The more important thing she’d discovered was that she didn’t have a match.
Most days, she was okay with that. But every once in a while, something would happen, like when Mom died, or Nat had Noah, or Nat got married, or Lindsey had to talk into a microphone—especially Lindsey talking into a microphone—that would remind her of the one she’d gotten too attached to.
The one she’d loved and left. The one who hadn’t been meant to be hers, no matter what her young heart had wanted. “Some of us are better off single,” she said to Kimmie.
“Hey, y’all,” a feminine voice said over the sound system.
Lindsey peeked around the tree and a cluster of crashers for a better view. One of CJ’s sisters had captured the microphone. And—Lindsey winced—she had a guitar.
“Which one’s that?” she murmured to Kimmie. Lindsey was trying to learn Nat’s new family—she was—but CJ had eleven sisters. Eleven, scattered all over Illinois. Two had moved to Bliss since CJ decided to settle here, but the sister with the guitar wasn’t one of them. And every last one of CJ’s sisters was thrilled to finally have a nephew in addition to their plethora of nieces.
Noah had gotten the best Christmas present ever. Lindsey was happy for the little guy, but Kimmie was right. They weren’t the three Bliss-keteers anymore. Nat—and Noah—had a new family.
Kimmie peered around the tree too. “That’s Saffron. I made her wedding cake last year. She’s the one who used to be in Billy Brenton’s band.”
“Billy…? Oh, right.” Some country music blah blah guy. Noah mentioned him from time to time, but Noah was also easily distracted, which saved Lindsey from ever having to listen to country songs.
“CJ, Natalie,” Saffron continued, “since everyone else has a surprise for you tonight, we wanted to contribute one as well.” Saffron’s husband, also with a guitar, nodded beside her. Lindsey almost smiled. Like Nat and CJ, Saffron and her husband didn’t spin Lindsey’s internal match-o-meter into stormy weather territory. It was a refreshing break. “Although, this is more for Noah,” Saffron said. “Congrats, you two crazy kids. Natalie and Noah, welcome to the family.”
Saffron adjusted her mic. She swept a gaze over the crowd, grinned big, then nodded to Dylan. They did some counting thing until both of them were bopping their heads to a silent beat, and then they started plucking and strumming their guitars.
Twang came out.
Lindsey had a clear view of Nat, who laughed. CJ did his pretend wince thing, as though he dreaded hearing his sister sing, but affection shone through. And Noah—sweet, innocent, dark-haired little Noah, the best nephew in the whole world—jumped and clapped. “Yeah!” he shouted over the music.
Saffron and Dylan smiled bigger, then the two of them launched into some lyrics.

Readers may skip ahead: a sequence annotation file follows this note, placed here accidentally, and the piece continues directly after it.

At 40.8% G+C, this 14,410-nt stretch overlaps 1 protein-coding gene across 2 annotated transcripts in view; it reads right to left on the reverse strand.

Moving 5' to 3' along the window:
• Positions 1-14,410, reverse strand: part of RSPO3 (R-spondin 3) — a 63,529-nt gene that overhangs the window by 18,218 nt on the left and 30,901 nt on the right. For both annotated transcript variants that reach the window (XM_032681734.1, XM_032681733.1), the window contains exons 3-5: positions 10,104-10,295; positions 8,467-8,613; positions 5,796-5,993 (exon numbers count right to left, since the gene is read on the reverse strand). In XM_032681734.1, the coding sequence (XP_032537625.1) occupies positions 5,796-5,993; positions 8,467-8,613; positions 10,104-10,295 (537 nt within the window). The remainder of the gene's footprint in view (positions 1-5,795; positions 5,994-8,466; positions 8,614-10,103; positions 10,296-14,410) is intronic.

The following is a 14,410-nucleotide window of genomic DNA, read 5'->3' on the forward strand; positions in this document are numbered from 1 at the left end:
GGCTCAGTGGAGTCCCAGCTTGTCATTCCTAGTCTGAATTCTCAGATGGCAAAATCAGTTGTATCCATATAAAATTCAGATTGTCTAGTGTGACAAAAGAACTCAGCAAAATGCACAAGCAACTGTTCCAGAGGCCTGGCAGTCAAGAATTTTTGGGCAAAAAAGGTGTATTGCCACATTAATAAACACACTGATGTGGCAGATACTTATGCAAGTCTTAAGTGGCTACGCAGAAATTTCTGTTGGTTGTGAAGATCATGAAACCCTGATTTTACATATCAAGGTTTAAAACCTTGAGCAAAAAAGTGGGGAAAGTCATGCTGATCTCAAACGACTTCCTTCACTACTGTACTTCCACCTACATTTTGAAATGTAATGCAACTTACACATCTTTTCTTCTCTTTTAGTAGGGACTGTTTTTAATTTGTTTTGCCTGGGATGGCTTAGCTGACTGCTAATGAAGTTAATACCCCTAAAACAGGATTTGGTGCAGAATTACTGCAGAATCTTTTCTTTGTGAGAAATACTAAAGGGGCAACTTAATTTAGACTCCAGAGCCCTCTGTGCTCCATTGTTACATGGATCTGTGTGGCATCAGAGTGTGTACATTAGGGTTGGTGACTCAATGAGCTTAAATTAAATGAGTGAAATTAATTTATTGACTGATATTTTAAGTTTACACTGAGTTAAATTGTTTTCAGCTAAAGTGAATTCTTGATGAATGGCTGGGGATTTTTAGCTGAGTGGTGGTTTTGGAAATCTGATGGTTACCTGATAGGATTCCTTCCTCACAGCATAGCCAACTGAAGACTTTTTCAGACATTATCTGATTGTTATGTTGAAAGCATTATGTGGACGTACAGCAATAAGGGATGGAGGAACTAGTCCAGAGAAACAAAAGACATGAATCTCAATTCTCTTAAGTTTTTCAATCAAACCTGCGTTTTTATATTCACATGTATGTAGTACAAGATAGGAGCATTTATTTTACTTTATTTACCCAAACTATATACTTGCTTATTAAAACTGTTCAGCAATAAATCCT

Something about second chances and being ready for love and getting over the past.
For country music, it wasn’t bad. Very appropriate too, given that this was a second marriage for both Nat and CJ. The twang gave Lindsey another hit of melancholy—there went that old memory again—but at least there wasn’t anything about getting drunk or breaking up or dogs running away.
“I love this song,” Kimmie said over the music. “It’s so—Oh!”
She was looking past Lindsey. She straightened, put her hands to her cheeks. Lindsey turned, but Kimmie grabbed her. “Don’t look. Omigod, don’t look. Ooooh, pumplegunker. He’s—”
Whatever else she was about to say was suddenly absorbed into the sounds of a third guitar.
A third guitar that sent a shivery tingle from Lindsey’s toes to her tailbone and up to her touched-up roots. And then a third voice joined in. Softer, deeper, not amplified, but nearby.
Lindsey’s shivery tingle went spastic.
And despite Kimmie’s grip on her arm, Lindsey turned and sought the voice.
She knew that voice. Deep and strong and steady, with a drawl that made the smiley faces on her panties sigh in pure feminine satisfaction.
Her heart—an organ Lindsey tended to consider petrified by professional necessity—thumped along to the music, climbing higher and higher and bigger and bigger until it threatened to choke her.
He strolled through the tables on the other side of the bar, guitar on a strap over his shoulder, rugged stubble on his chin and jawline, short, sandy curls poking beneath his brown ball cap. His fingers coaxed magic from the strings, and his voice swirled into the room like a warm breeze. The hypnotic sound filtered into her empty parts, her lonely parts, her melancholy parts, amplifying the cracks in her soul. Ancient memories and regrets and guilt split the fractures bigger, wider, deeper.
Her heart beat out a thousand country songs of its own in the span of three seconds.
It was him.
Singing, strumming, making a path through the crowd. Beneath the Second Chance Misfits T-shirt sleeves, his arms were more toned than she remembered, the spread of his shoulders wider, his jeans the right kind of perfect to show off his delectable backside.
But it wasn’t his body that had done it for her.
It was his voice. His smile. His eyes.